steve ross | most of ev'ry day

Go To Artist Page

Recommended if You Like
Bobby Short Michael Feinstein

Album Links
steve ross

More Artists From
United States - NY - New York City

Other Genres You Will Love
Easy Listening: Cabaret Pop: Piano Moods: Solo Male Artist
Sell your music everywhere
There are no items in your wishlist.

most of ev'ry day

by steve ross

Cabaret piano vocalist with a soft romantic vibe
Genre: Easy Listening: Cabaret
Release Date: 

We'll ship when it's back in stock

Order now and we'll ship when it's back in stock, or enter your email below to be notified when it's back in stock.
Sign up for the CD Baby Newsletter
Your email address will not be sold for any reason.
Continue Shopping
available for download only
Share to Google +1

To listen to tracks you will need to update your browser to a recent version.

  Song Share Time Download
1. Glad To Be Unhappy/You Took Advantage of Me
2:46 album only
2. Crazy Words-Crazy Tune/Digga Digga Doo/Nagasaki
2:48 album only
3. Dancing In the Dark
2:51 album only
4. I'll Build a Stairway To Paradise
1:50 album only
5. Most of Ev'ry Day
3:07 album only
6. After You
2:52 album only
7. In the Heart of the Dark
3:24 album only
8. I Don't Remember You
2:25 album only
9. Great Day/Hallelujah
2:08 album only
10. Was Kann So Schoen Sein
2:33 album only
11. The House Where I Was Born
2:42 album only
12. Subway To the Country
3:48 album only
13. Hurry, It's Lovely Up Here
2:59 album only
14. Any Little Fish
1:36 album only
15. My Romance
3:40 album only
16. My Love Is a Wanderer
2:15 album only
17. These Foolish Things
4:59 album only
18. Home Sweet Heaven
3:01 album only
19. Eleanor Rigby
2:42 album only
20. Tomorrow Morning
1:52 album only
Downloads are available as MP3-320 files.


Album Notes
"It was the music I heard growing up.

There is an old George M. Cohan song called, "Forty-Five Minutes From Broadway". Cohan was referring to New Rochelle, which is where Steve Ross was born, one of five children. He has an older and a younger brother and two sisters, and the family has now expanded to include nieces and nephews. "They're a good lot," says Steve.
Early on, the family moved to Washington, D.C., and here Steve spent most of his growing years. He became enraptured with the music his mother played on the piano, a little boy lying under the piano to better absorb the songs. Of course, he studied the piano, and after attending Georgetown University and serving in the Army, he became what he calls, "a background piano player". He played the music he'd grown up with, Cole Porter, Noel Coward, Gershwin, "all those standards that were collapsing around me." Then, in the early '70's, he came to New York City.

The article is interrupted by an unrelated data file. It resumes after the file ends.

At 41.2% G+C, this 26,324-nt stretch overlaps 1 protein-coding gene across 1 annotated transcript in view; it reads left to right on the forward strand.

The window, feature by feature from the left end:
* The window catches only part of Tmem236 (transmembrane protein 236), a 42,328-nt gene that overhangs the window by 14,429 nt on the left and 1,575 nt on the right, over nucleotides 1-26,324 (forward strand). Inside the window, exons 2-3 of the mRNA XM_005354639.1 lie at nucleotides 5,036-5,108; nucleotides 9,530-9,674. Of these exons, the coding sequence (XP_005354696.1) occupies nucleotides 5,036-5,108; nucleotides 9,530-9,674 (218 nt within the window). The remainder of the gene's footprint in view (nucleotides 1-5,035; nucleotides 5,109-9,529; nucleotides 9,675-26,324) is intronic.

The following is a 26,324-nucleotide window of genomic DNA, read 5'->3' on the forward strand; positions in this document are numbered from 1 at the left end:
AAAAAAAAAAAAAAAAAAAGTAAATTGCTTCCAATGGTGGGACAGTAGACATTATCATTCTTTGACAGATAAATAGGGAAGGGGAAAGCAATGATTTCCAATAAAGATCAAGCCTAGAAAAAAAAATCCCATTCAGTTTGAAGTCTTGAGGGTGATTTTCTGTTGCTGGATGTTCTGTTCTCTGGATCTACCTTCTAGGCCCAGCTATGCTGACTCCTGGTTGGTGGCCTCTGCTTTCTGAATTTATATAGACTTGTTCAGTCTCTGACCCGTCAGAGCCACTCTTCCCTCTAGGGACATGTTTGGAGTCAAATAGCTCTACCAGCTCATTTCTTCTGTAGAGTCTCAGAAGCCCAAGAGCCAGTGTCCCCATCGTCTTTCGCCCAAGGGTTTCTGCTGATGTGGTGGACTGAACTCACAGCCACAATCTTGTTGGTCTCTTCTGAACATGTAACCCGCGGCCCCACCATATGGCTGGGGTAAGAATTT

"I'd never sung and talked to people right in front of me."

Many jobs hinged on Steve singing as well as playing. He told the club owners that he couldn't really sing; they insisted. So Steve began with amusing little songs and found he could put them over well. He decided to train his voice further, and so his style was developed, and his sets were focusing. Steve believes that this focus is an essence of cabaret. The audience must feel the connection.
"That's my key -- there's a given moment in a great cabaret performance, when the listener can say, 'That's me, that love story is mine'." That's when you, as the performer, have made your connection with the listener, and then the listener can make his connection."

A boost to Steve Ross's career came in the '70's, when he began his run at Ted Hook's immensely popular Backstage, a piano bar and restaurant in the Broadway theater district. Steve attracted a following, and the piano bar received a steady clientele who came to hear his constantly growing repertoire of American popular songs. Steve's piano musicianship was honed by now, and performers like Liza Minnelli and Ginger Rogers have been known to get up and sing along with Steve's piano. As for his own singing, he developed the ability to communicate the most challenging Cole Porter tongue-twister lyrics, building the stories and the tension. He was just fun to watch and listen to. He still is.
His major career thrust came when Steve became the first cabaret performer after 40 years in the newly opened Algonquin Hotel's Oak Room. This put him in the vanguard of the cabaret revival in New York, and eventually other cities around the country. He performed regularly at the Oak Room for almost four years, and still returns with sell-out performances.
In addition, his career began expanding internationally. A self-proclaimed Anglophile, Steve was happy to begin dinner cabaret at the Ritz in London. He enjoys performing regularly at London's popular Pizza On The Park. He has played at the Spoleto Festival, the Hong Kong Arts Festival, and the Perth Festival in Australia. He has performed in Brazil, around the United States, including on-and-off Broadway.
In 1989, the BBC asked Steve to host a live cabaret series. He was also the host of a popular radio series for National Public Radio, New York Cabaret Nights, with live broadcasts from cabaret rooms in New York City and featuring noted cabaret guests. Those with tapes of these radio shows treasure them.
Says Steve about this venue in which he is so involved--
"So much of cabaret is about love. It's the emotion we're always trying to be reminded of most of all."



to write a review

Stephen Hirschberg

But for one selection, just fine
With the exception of "Eleanor Rigby" Steve Ross' arrangements are engaging, interesting, and just plain nice to listen to. I found "Eleanor Rigby" loud, harsh and out of sync with the remainder of this album--not Steve's usual style--not enough to ruin the album for me (the other 19 cuts being fine), but leaving me wishing that this one had been left off.